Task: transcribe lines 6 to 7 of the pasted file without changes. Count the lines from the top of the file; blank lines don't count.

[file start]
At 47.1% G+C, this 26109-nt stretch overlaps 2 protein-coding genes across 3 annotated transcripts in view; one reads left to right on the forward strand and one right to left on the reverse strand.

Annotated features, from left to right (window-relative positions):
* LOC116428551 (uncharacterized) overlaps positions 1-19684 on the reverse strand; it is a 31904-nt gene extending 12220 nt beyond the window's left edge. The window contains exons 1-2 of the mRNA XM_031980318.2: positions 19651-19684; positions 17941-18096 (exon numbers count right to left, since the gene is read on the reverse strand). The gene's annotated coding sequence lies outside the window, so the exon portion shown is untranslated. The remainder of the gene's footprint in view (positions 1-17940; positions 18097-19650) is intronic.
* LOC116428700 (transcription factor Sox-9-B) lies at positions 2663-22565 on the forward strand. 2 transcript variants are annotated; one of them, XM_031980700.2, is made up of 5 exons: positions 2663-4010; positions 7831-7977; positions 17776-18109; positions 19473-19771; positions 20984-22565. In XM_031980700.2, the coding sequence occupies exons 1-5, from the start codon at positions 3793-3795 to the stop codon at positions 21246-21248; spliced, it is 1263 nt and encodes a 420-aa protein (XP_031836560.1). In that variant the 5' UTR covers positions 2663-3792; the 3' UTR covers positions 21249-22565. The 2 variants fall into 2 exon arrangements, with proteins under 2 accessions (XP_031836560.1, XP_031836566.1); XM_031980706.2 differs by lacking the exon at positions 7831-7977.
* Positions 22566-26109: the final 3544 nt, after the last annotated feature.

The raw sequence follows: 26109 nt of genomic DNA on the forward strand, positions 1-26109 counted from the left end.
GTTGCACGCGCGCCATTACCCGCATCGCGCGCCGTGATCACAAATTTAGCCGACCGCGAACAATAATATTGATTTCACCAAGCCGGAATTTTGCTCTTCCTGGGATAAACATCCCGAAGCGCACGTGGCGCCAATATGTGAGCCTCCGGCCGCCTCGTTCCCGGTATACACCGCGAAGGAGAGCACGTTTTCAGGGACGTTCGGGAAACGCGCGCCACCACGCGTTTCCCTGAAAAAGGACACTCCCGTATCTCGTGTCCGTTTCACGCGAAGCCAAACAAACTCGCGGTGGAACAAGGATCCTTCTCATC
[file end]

The raw sequence follows: 26109 nt of genomic DNA on the forward strand, positions 1-26109 counted from the left end.
GTTGCACGCGCGCCATTACCCGCATCGCGCGCCGTGATCACAAATTTAGCCGACCGCGAACAATAATATTGATTTCACCAAGCCGGAATTTTGCTCTTCCTGGGATAAACATCCCGAAGCGCACGTGGCGCCAATATGTGAGCCTCCGGCCGCCTCGTTCCCGGTATACACCGCGAAGGAGAGCACGTTTTCAGGGACGTTCGGGAAACGCGCGCCACCACGCGTTTCCCTGAAAAAGGACACTCCCGTATCTCGTGTCCGTTTCACGCGAAGCCAAACAAACTCGCGGTGGAACAAGGATCCTTCTCATC